Several years ago, my spouse was the victim of ID theft. It was a frightening, invasive, time-consuming process to get to the bottom of what happened, and to fix it. She is far from the only one, however, to be victimized by identity theft.
In 2012, the Federal Trade Commission received 369,132 complaints about identity theft – or 18% of all consumer complaints reported to the FTC. This marked the thirteenth year in a row that identity theft topped the list of consumer complaints to the FTC.
Lately, the FTC has been heavily focused on issues such as “comprehensive online data collection.” And while the issues raised by data collection practices merit attention, the persistent scourge that is identity theft is receiving far less focus than it deserves. So this begs the question, as the FTC welcomes a new Chairwoman in Edith Ramirez and establishes a new agenda for 2013: Is it time for the FTC to hit the reset button?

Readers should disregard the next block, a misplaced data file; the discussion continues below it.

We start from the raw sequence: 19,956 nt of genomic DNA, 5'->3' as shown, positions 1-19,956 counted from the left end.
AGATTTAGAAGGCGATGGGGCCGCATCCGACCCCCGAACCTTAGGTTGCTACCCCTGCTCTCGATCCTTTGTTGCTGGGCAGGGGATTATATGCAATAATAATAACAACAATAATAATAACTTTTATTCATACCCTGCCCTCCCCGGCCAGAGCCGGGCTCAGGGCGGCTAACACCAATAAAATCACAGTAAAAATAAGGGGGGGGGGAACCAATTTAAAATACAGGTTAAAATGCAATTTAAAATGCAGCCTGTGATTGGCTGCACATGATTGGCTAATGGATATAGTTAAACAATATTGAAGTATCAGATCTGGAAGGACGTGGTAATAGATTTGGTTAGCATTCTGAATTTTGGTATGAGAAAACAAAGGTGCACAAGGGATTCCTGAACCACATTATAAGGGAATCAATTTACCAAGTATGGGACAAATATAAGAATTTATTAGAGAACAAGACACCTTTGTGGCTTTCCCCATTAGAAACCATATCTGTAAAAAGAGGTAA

The FTC has a real opportunity to refocus on what is undoubtedly a difficult issue – identity theft – a very real problem that creates a significant risk of fraud and monetary harm. They could do this by analyzing the most pressing privacy issues facing consumers — the current online threats and vulnerabilities, the security protocols that can reduce the likelihood of identity theft, and ways that consumers can be empowered to protect themselves from identity thieves.
Yes, it is time for the FTC to hit the reset button, and focus on one of the greatest threats facing consumers today: Identity theft.